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Startup EcoScraps Makes Money From Composting Retailers’ Food Scraps


Everybody knows Americans consume obscene amounts of food and also throw away ridiculous quantities of scraps every day. With all these scraps of nutrients and leftovers going to waste, wouldn’t you think that by now, in the year 2012, we’d have figured out a better use for them?

That’s where Dan Blake, CEO of composting soil startup EcoScraps comes in. About two years ago, he decided he wanted to start a business off of collecting food waste and turning it into something useful. After realizing how much food he had thrown away at an all-you-can eat buffet, Blake realized there was a business model to be had from leftover food. A call to Costco got him a pilot program where he took all the stores leftovers, turned them into compost, and sold it back to Costco to sell in the gardening department. Now, two years later, the company announced it has raised about $1.5 million in venture capital from Kickstart, DBL Investors, and Peterson Partners.

The current composting method takes less than a month, which is pretty swift in comparison to the three to six month standard for other facilities. Once the process is complete, the mix is packaged up and sold at home repair and gardening retailers.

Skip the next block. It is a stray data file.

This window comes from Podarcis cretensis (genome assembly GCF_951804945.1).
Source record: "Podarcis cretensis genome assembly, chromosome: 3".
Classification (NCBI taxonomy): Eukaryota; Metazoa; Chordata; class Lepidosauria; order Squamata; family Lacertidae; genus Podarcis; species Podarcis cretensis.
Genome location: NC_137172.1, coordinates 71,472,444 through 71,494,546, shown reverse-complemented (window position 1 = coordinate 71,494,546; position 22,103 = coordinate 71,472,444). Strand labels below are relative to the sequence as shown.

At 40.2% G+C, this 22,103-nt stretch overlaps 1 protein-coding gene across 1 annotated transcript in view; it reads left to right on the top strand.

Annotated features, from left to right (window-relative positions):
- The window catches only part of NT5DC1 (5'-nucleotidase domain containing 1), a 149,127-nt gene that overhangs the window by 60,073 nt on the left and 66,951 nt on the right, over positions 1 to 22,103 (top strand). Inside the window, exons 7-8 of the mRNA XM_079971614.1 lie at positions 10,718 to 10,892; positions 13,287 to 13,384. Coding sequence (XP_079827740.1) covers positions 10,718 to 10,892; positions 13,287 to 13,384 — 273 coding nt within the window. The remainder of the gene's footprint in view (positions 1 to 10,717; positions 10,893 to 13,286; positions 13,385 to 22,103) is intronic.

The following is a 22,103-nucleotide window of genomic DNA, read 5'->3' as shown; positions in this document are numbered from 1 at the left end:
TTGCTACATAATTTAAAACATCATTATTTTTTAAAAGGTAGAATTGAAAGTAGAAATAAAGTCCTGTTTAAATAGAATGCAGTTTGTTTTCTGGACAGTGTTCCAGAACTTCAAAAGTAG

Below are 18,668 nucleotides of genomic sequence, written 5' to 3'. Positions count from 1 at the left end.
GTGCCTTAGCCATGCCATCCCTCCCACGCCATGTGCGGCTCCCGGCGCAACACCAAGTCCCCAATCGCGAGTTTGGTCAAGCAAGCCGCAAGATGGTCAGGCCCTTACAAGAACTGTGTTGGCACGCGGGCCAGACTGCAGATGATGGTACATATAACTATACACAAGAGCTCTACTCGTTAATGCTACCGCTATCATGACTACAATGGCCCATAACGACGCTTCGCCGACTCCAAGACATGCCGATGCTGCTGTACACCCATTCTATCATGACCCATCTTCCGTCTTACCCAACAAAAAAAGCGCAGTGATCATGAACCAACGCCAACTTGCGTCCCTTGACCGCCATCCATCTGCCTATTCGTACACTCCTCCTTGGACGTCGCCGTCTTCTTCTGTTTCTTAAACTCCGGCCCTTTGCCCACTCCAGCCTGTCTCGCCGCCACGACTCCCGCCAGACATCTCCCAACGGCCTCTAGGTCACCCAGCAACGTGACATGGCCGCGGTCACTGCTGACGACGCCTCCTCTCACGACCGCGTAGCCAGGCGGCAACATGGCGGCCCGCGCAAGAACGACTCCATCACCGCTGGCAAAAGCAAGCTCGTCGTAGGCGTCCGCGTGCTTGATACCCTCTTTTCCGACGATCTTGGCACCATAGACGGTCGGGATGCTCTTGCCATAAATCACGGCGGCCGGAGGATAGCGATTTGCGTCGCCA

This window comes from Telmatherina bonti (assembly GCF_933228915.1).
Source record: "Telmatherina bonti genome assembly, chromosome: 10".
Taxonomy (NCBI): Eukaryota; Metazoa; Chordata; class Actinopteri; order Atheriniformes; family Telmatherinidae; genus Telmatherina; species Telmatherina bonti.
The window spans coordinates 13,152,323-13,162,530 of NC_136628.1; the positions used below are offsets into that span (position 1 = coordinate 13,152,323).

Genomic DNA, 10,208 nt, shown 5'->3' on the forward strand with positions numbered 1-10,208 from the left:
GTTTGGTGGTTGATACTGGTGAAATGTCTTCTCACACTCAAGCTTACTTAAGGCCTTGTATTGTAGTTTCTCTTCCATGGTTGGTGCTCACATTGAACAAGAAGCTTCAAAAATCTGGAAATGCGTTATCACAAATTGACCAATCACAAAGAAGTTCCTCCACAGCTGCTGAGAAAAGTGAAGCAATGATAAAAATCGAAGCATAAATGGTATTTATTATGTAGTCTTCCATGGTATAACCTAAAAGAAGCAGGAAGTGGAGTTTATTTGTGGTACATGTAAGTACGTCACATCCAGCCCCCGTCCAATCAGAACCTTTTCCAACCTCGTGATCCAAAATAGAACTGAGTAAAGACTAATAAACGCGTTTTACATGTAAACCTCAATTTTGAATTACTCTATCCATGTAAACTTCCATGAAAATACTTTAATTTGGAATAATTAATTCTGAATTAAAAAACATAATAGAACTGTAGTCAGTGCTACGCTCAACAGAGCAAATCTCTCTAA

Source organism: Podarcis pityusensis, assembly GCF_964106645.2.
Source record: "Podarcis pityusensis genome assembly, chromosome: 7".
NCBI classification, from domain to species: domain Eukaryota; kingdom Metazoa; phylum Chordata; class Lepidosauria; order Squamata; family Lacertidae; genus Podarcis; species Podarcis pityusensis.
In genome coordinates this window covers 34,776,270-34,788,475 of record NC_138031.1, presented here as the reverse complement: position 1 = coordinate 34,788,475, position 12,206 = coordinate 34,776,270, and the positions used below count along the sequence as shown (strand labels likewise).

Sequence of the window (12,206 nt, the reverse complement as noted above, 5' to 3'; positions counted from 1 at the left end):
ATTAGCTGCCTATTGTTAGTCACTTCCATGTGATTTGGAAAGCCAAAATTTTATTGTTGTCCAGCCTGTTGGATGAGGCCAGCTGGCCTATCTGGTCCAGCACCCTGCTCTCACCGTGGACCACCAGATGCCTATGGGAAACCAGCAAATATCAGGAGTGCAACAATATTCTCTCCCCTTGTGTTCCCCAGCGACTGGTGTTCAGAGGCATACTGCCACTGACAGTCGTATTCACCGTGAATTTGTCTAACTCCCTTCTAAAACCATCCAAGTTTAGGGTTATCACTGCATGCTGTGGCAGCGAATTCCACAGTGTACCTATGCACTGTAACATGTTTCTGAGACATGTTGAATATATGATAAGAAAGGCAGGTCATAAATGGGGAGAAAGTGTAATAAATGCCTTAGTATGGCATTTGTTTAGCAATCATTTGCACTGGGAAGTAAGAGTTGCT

According to Blake, current revenues for EcoScraps are three times higher than they were just a year ago, with at least 200 Home Depot stores selling the mix. The three facilities in California, Arizona, and Utah are composting more than 100 tons of food waste every day.

The venture funding is geared toward 2013 efforts, when Blake plans to move EcoScraps beyond the West Coast,  across the United States. The plan is to open compost mix facilities in New Mexico, Texas, up the east coast, and across the south and southwestern regions.

The company tagline is “no chemicals, no poop.” It doesn’t get more appealing than that, does it? This product tackles several problems we’re currently facing. It turns waste into a useful product, provides a healthier alternative to chemical fertilizers, and protects the Earth from rotting food building up in landfills.

If EcoScraps is sold in your area, would you give it a try?

via VentureBeat and Gigaom

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